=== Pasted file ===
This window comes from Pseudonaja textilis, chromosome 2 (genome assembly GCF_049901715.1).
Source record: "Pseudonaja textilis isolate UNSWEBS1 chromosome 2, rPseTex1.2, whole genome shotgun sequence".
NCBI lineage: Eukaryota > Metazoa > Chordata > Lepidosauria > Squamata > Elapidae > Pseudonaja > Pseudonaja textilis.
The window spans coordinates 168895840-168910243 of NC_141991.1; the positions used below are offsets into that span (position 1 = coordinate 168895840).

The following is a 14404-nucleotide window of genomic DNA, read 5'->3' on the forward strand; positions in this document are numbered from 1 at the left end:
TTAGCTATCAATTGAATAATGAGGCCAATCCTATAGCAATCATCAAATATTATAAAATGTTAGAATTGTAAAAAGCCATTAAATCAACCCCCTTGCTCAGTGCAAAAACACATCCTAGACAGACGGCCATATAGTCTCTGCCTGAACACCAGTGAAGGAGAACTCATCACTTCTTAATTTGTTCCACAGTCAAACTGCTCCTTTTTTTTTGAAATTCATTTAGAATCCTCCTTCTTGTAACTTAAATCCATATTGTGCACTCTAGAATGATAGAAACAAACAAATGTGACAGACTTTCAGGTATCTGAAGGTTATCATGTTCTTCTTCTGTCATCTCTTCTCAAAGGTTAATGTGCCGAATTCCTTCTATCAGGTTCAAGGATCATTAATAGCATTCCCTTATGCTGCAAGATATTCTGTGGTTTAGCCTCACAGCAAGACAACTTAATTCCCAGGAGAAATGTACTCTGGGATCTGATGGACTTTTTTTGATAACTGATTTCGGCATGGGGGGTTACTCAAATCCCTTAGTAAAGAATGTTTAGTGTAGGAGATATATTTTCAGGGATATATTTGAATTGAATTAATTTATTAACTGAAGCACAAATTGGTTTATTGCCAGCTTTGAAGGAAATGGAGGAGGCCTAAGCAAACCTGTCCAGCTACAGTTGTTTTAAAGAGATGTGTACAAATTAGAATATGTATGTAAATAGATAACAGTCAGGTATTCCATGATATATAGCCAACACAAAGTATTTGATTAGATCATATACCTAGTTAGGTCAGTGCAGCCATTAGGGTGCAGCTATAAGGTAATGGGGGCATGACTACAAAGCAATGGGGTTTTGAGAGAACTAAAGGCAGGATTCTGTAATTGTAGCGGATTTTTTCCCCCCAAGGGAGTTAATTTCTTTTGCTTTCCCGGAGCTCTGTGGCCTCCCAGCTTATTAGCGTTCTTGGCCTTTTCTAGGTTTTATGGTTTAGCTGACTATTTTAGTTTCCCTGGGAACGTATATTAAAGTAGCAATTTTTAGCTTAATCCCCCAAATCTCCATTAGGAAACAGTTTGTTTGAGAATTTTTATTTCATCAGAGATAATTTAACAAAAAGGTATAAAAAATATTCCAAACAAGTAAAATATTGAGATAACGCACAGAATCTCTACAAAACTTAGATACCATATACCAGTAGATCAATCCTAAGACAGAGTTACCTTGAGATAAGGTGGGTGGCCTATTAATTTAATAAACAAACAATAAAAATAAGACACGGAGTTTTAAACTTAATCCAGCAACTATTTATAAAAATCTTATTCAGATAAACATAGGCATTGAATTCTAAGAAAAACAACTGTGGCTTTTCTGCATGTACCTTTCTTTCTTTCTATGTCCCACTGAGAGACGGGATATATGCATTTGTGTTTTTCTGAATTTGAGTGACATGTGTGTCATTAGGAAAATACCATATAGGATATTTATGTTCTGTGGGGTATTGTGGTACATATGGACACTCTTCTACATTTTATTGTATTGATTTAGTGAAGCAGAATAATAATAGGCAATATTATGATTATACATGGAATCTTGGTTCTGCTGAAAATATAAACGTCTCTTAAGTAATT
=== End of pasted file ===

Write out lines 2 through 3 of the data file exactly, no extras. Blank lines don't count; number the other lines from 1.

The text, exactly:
Source record: "Pseudonaja textilis isolate UNSWEBS1 chromosome 2, rPseTex1.2, whole genome shotgun sequence".
NCBI lineage: Eukaryota > Metazoa > Chordata > Lepidosauria > Squamata > Elapidae > Pseudonaja > Pseudonaja textilis.